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Voters declaring their independence, study says

WASHINGTON -- Voters increasingly are declaring their independence from the Democratic and Republican parties following decades of political scandals, negative campaign tactics and partisan bickering.

An eight-year trend study involving 13,651 adults conducted by Scripps Howard News Service and Ohio University found less than one-third profess strong allegiance to the traditional political parties.The fastest growing political groups in America are "other" and people who say they are politically undecided, reflecting the rising popularity of alternative groups like Minnesota Gov. Jesse Ventura's Reform Party or a general indecisiveness over the traditional political scale.

The number of people who are "undecided" or of "other" political orientations has nearly doubled from 1992 to 1999, rising from as low as 6 percent in the early 1990s to 13 percent in a poll completed last month.

Many political observers agree that much of the blame for declining loyalty to the traditional parties rests with how politicians have conducted themselves in the 25 years since Watergate. Feuds between Republicans and Democrats increasingly have turned voters off.

"So much of what passes for public life consists of little more than candidates without ideas hiring consultants without conviction to stage campaigns without content," said former President Gerald Ford. "The result increasingly is elections without voters."

Ford said it's no coincidence that the 1996 presidential election was the first national contest in modern times in which a majority of adults of eligible voting age stayed home.

The poll found that 58 percent of all adults say they are politically independent, although many of these say they sometimes "lean" toward the Republicans or the Democrats.

"This pattern is real," said Curtis Gans, executive director of the Washington-based Committee for the Study of the American Electorate. "We see it in registration data in which independence is the greatest political growth industry."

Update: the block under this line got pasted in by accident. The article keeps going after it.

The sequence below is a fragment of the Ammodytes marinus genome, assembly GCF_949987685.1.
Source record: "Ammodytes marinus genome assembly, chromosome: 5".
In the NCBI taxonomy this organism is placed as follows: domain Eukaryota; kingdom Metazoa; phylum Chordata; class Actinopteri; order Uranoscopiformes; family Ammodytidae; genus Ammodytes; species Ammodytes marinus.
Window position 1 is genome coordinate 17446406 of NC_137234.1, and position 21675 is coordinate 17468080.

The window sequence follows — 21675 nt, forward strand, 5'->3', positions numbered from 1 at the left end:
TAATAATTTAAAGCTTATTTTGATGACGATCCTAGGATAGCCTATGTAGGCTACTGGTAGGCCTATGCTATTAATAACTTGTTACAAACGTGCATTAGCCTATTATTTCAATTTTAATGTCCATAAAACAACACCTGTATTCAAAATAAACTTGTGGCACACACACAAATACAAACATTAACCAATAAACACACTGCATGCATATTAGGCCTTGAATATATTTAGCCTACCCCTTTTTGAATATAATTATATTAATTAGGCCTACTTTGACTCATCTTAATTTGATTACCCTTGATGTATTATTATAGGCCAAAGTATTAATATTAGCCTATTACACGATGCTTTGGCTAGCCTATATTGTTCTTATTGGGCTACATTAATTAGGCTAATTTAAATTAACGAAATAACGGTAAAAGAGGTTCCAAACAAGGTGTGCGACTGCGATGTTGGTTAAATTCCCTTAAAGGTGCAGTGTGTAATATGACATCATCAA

Gans said that in 1964, in all regions except the Deep South, 45 percent of voters were registered as Democrats, 30 percent as Republicans and only 1 percent as independents. The rest were unregistered.

"Now Democrats represent about 32 percent, Republicans about 25 percent and independents at about 14 percent," Gans said. He said the major parties should look to themselves for the source of increasing voter independence.

"Neither party has a durable message or a clear set of principles," Gans said. "People are progressively turned off by cynicism and the lack of any sense of comity and decency in the political enterprise."

The poll found that if party loyalty has declined, adults' sense of ideological affinity has not. They have no problem telling pollsters whether they consider themselves to be "liberal," "conservative" or in "the middle of the road." Only 8 percent could not place themselves on this simple ideological scale in 1992, compared to 7 percent in 1999.

"Eschewing party membership should not necessarily be viewed as a sign that independents reject what the Republican or Democratic parties stand for," said Lydia Saad, managing editor of the Gallup Poll. "Most members of the Republican and Democratic parties, on the other hand, view the opposing parties in negative terms."

There have been only minor changes in the balance of power among Democrats and Republicans, according to the trend study. The two parties have established a stable parity among the public, reflecting their close margins in Congress and in most presidential elections.

The poll found that Democrats dropped to their lowest level in 1994 and 1995, when Republicans took control of both the Senate and the House. Only about 14 percent of the adults in the surveys described themselves as a "strong Democrat."